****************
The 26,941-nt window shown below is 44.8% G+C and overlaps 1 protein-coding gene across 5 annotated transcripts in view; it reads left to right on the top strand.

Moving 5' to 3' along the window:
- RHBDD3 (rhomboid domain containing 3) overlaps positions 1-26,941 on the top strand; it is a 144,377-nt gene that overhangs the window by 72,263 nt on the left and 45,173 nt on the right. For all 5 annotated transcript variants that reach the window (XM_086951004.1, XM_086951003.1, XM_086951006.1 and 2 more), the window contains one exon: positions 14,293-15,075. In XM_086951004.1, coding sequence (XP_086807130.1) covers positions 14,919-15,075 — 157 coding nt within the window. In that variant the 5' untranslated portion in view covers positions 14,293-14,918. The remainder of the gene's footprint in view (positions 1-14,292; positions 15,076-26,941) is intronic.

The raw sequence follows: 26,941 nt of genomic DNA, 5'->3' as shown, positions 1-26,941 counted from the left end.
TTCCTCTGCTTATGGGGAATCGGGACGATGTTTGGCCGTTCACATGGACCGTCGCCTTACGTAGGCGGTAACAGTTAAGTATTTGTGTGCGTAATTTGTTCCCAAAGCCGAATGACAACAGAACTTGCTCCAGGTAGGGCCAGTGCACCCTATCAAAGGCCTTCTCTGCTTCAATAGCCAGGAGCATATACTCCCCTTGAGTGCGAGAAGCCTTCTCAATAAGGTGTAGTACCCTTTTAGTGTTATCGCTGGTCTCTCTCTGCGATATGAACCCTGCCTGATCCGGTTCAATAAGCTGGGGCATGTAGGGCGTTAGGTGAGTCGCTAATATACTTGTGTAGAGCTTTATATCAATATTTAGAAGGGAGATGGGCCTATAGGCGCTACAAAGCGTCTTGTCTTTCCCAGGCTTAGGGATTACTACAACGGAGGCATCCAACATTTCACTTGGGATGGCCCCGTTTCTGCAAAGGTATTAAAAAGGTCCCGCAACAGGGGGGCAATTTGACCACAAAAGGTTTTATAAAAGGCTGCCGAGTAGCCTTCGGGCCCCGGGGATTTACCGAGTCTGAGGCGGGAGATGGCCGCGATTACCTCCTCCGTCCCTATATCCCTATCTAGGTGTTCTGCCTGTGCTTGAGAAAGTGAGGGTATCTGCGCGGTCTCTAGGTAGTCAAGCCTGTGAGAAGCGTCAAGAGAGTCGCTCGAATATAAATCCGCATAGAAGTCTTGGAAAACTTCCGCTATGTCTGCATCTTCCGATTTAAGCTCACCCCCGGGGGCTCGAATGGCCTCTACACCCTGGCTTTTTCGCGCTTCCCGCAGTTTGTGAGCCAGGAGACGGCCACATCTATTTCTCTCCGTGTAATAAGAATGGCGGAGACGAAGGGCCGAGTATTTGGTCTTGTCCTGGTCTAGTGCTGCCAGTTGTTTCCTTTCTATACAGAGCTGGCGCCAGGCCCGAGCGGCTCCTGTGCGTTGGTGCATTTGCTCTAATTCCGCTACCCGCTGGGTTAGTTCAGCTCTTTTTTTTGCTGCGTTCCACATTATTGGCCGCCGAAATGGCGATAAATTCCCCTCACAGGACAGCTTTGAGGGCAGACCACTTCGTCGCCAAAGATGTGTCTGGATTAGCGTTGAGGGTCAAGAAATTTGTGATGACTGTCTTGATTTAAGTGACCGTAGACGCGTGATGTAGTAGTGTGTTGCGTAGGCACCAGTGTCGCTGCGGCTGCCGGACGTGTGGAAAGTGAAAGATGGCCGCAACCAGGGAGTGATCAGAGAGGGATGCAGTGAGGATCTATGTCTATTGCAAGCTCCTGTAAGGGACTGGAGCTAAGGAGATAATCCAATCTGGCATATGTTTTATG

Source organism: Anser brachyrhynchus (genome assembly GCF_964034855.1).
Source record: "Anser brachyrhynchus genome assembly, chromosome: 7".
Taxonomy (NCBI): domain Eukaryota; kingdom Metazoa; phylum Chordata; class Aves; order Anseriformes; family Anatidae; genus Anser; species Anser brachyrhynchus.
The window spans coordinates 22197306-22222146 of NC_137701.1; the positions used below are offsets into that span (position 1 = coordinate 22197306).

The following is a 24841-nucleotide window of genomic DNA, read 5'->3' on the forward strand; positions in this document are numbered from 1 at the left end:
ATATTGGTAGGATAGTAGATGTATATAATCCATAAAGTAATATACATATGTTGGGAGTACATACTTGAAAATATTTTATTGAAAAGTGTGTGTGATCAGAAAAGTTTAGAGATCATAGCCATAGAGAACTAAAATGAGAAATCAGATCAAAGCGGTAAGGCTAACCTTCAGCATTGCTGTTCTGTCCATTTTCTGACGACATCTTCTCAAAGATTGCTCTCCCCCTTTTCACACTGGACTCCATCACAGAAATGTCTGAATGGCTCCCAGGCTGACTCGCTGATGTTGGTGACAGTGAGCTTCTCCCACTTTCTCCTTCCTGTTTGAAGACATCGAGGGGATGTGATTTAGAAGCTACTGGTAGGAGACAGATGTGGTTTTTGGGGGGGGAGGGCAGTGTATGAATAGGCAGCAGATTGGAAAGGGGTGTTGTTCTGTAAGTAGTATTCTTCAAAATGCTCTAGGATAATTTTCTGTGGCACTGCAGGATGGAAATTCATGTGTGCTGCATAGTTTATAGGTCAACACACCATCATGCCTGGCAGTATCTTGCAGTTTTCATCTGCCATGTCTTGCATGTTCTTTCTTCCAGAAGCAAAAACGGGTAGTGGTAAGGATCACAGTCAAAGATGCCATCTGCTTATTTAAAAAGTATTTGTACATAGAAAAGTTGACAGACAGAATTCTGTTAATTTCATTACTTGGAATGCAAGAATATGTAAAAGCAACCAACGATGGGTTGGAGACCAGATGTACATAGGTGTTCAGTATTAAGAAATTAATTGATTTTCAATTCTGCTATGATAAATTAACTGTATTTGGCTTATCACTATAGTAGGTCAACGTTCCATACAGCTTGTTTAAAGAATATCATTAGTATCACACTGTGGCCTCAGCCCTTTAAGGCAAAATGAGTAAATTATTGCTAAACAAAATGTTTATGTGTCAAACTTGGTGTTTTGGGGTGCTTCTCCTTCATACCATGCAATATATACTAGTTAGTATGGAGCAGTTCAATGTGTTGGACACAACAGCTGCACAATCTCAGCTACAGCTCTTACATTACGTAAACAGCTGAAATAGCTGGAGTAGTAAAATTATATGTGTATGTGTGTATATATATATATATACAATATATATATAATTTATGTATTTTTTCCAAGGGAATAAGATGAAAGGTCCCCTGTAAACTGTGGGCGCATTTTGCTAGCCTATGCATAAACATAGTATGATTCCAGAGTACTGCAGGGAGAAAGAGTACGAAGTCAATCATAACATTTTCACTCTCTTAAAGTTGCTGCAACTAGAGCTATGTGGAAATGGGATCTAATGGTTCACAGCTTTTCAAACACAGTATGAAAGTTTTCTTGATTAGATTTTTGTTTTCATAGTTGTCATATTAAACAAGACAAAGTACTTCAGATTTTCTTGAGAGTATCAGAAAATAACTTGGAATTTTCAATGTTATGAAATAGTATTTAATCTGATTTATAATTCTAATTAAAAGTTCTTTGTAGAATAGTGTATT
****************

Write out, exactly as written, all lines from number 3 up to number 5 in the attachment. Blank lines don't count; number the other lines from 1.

- RHBDD3 (rhomboid domain containing 3) overlaps positions 1-26,941 on the top strand; it is a 144,377-nt gene that overhangs the window by 72,263 nt on the left and 45,173 nt on the right. For all 5 annotated transcript variants that reach the window (XM_086951004.1, XM_086951003.1, XM_086951006.1 and 2 more), the window contains one exon: positions 14,293-15,075. In XM_086951004.1, coding sequence (XP_086807130.1) covers positions 14,919-15,075 — 157 coding nt within the window. In that variant the 5' untranslated portion in view covers positions 14,293-14,918. The remainder of the gene's footprint in view (positions 1-14,292; positions 15,076-26,941) is intronic.

The raw sequence follows: 26,941 nt of genomic DNA, 5'->3' as shown, positions 1-26,941 counted from the left end.
TTCCTCTGCTTATGGGGAATCGGGACGATGTTTGGCCGTTCACATGGACCGTCGCCTTACGTAGGCGGTAACAGTTAAGTATTTGTGTGCGTAATTTGTTCCCAAAGCCGAATGACAACAGAACTTGCTCCAGGTAGGGCCAGTGCACCCTATCAAAGGCCTTCTCTGCTTCAATAGCCAGGAGCATATACTCCCCTTGAGTGCGAGAAGCCTTCTCAATAAGGTGTAGTACCCTTTTAGTGTTATCGCTGGTCTCTCTCTGCGATATGAACCCTGCCTGATCCGGTTCAATAAGCTGGGGCATGTAGGGCGTTAGGTGAGTCGCTAATATACTTGTGTAGAGCTTTATATCAATATTTAGAAGGGAGATGGGCCTATAGGCGCTACAAAGCGTCTTGTCTTTCCCAGGCTTAGGGATTACTACAACGGAGGCATCCAACATTTCACTTGGGATGGCCCCGTTTCTGCAAAGGTATTAAAAAGGTCCCGCAACAGGGGGGCAATTTGACCACAAAAGGTTTTATAAAAGGCTGCCGAGTAGCCTTCGGGCCCCGGGGATTTACCGAGTCTGAGGCGGGAGATGGCCGCGATTACCTCCTCCGTCCCTATATCCCTATCTAGGTGTTCTGCCTGTGCTTGAGAAAGTGAGGGTATCTGCGCGGTCTCTAGGTAGTCAAGCCTGTGAGAAGCGTCAAGAGAGTCGCTCGAATATAAATCCGCATAGAAGTCTTGGAAAACTTCCGCTATGTCTGCATCTTCCGATTTAAGCTCACCCCCGGGGGCTCGAATGGCCTCTACACCCTGGCTTTTTCGCGCTTCCCGCAGTTTGTGAGCCAGGAGACGGCCACATCTATTTCTCTCCGTGTAATAAGAATGGCGGAGACGAAGGGCCGAGTATTTGGTCTTGTCCTGGTCTAGTGCTGCCAGTTGTTTCCTTTCTATACAGAGCTGGCGCCAGGCCCGAGCGGCTCCTGTGCGTTGGTGCATTTGCTCTAATTCCGCTACCCGCTGGGTTAGTTCAGCTCTTTTTTTTGCTGCGTTCCACATTATTGGCCGCCGAAATGGCGATAAATTCCCCTCACAGGACAGCTTTGAGGGCAGACCACTTCGTCGCCAAAGATGTGTCTGGATTAGCGTTGAGGGTCAAGAAATTTGTGATGACTGTCTTGATTTAAGTGACCGTAGACGCGTGATGTAGTAGTGTGTTGCGTAGGCACCAGTGTCGCTGCGGCTGCCGGACGTGTGGAAAGTGAAAGATGGCCGCAACCAGGGAGTGATCAGAGAGGGATGCAGTGAGGATCTATGTCTATTGCAAGCTCCTGTAAGGGACTGGAGCTAAGGAGATAATCCAATCTGGCATATGTTTTATG